“August: Osage County” produced by Balagan Theatre

Don’t miss this!

It’s a Pulitzer and Tony award-winning play given a production that is, in a word, superb. I saw the play when it was on Broadway and I saw it again when it came to the Paramount here in Seattle and starred the inimitable Estelle Parsons. The Balagan production is as good, and in one way a little better.

This is a play about family disharmony; a play where long-held secrets are revealed and few characters get through it unscathed. It’s a play about intimacies, and as such, it is at its best taking place in an intimate environment. Balagan’s 151-seat theatre is just the right intimate environment, a much better one than the mammoth houses where audiences are removed from the action.

Playwright Tracy Letts is the master of dysfunctional families, families where conversations are like two ferry boats passing each other going in opposite directions. He’s the poet of provocation, and a master comic. He’s particularly skilled in clothing heartbreaking tragedy in hysterically funny dialogue. There’s a family dinner that’s the quintessential family disaster. It’s outrageously funny, even though it’s painfully cruel and sad. Like so much of the play, we can’t avoid relating to it.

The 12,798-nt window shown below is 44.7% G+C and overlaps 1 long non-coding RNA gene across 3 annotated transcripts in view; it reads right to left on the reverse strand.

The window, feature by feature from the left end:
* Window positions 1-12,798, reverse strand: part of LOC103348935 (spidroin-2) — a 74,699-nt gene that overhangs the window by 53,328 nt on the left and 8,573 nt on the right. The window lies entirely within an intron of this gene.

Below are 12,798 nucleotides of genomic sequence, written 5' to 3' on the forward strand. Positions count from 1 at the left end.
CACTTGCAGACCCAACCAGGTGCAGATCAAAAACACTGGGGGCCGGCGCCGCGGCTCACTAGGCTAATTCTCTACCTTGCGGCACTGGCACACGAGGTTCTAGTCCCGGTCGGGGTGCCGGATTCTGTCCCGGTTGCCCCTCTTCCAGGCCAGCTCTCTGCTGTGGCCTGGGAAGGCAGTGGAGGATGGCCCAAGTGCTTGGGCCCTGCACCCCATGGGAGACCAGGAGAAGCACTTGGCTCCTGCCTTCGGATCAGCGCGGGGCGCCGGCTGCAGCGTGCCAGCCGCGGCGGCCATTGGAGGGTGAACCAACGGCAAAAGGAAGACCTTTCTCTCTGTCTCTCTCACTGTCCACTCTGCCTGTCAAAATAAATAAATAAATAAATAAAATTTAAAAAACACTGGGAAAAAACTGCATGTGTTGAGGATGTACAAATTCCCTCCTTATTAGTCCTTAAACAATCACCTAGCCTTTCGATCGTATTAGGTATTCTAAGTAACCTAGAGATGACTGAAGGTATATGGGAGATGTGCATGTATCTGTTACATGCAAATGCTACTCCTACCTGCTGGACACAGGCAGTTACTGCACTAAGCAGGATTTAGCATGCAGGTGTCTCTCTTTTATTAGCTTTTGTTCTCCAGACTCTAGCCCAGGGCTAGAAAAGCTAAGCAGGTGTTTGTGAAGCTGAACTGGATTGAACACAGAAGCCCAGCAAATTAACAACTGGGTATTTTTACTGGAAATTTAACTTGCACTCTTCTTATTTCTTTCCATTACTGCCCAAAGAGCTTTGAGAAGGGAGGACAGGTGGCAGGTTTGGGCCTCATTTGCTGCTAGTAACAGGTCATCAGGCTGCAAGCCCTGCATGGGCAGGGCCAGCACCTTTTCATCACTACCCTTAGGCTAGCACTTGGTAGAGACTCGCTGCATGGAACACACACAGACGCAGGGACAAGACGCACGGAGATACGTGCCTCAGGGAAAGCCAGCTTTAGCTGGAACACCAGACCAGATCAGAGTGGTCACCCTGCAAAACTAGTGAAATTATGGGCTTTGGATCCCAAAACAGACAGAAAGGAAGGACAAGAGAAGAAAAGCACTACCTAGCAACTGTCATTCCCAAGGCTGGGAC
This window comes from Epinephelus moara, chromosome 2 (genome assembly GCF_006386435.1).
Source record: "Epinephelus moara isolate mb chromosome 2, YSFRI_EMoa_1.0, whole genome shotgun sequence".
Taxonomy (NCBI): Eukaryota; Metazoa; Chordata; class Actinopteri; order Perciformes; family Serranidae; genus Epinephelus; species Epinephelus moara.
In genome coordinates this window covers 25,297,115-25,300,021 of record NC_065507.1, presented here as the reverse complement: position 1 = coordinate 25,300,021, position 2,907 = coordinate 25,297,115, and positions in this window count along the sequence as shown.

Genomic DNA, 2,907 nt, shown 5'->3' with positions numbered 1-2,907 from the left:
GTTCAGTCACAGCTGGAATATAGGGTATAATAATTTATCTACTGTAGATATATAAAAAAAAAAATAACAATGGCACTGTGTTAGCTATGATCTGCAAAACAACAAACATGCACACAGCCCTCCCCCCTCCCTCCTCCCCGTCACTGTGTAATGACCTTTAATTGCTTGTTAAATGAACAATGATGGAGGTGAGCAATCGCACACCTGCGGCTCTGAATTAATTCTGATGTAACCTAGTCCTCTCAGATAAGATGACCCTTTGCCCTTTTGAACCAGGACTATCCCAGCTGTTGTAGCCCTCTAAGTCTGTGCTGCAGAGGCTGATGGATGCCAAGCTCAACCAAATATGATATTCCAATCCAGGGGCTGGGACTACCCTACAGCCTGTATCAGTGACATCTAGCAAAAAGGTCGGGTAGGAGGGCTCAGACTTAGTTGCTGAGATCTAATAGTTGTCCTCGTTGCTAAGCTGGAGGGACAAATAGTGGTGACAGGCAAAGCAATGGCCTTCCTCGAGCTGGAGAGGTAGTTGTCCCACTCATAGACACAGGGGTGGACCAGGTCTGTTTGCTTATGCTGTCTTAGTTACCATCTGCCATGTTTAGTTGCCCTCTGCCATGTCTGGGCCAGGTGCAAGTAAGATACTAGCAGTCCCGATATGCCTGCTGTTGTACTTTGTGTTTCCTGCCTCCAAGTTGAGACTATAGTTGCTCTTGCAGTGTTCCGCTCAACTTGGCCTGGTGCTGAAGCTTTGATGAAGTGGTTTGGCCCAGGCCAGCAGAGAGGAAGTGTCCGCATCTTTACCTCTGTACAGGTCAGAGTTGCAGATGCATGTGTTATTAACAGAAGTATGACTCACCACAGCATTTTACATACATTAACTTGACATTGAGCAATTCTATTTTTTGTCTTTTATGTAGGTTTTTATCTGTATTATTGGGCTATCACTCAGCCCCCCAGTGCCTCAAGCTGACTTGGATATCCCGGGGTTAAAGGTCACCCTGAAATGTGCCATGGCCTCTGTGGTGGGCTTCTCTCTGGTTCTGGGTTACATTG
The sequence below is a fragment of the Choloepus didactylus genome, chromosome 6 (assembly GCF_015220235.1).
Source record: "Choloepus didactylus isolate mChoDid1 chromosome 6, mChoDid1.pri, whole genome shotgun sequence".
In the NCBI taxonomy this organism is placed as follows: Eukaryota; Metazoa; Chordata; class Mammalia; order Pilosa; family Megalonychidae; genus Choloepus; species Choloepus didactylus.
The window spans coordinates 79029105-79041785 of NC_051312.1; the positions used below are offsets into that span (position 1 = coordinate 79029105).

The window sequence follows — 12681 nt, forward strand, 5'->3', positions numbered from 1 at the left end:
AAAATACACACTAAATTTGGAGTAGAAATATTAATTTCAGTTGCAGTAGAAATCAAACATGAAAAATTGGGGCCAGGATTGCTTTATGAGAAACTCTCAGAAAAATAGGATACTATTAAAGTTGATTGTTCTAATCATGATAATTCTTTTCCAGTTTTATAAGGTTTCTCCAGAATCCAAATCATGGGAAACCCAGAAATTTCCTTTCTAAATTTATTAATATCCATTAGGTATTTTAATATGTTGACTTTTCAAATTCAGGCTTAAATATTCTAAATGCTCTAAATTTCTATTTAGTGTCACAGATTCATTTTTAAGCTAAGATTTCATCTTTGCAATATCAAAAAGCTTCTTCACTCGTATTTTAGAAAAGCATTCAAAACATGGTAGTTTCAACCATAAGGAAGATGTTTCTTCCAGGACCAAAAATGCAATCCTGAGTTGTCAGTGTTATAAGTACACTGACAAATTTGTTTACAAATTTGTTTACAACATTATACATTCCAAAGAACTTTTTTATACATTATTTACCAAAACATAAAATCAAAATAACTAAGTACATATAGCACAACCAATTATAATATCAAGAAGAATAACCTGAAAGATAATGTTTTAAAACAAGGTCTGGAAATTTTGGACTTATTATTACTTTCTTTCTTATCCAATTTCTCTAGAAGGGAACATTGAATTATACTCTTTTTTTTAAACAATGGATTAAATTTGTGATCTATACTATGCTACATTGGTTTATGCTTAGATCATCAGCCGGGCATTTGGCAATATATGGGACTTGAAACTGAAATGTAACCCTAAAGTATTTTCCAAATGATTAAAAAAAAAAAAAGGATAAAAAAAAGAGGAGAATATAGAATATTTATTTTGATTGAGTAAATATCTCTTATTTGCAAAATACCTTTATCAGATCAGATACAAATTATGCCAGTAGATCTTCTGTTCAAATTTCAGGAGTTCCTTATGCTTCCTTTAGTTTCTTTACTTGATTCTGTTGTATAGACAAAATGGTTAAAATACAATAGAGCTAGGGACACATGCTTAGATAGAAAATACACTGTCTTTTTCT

Director Shawn Belyea has pulled together an accomplished cast to play the members of the Weston family gathered at the family home northwest of Tulsa, Oklahoma because Dad has disappeared. There’s not one of them who doesn’t have problems. The biggest problem of them all is Violet, the prescription-drug-addled mother of the clan who staggers about, screaming obscenities and hateful words. Shellie Shulkin as Vi is spellbinding in a role that demands she be malicious, vengeful, self absorbed, yet needy.

Teri Lazzara excels as Barbara, the daughter who is left to pick up the pieces. There’s not a weak actor on this stage.

At the very beginning of the play, Bev Weston, the man who all too soon goes missing, says, “You have to admire the purity of the survivor’s instinct.” It is up to you to decide if you can admire—or even if there really are any survivors.

Through April 27 by Balagan Theatre at Erickson Theatre 1524 Harvard Ave., Seattle, (206 329-1050 or www.balagantheatre.org)

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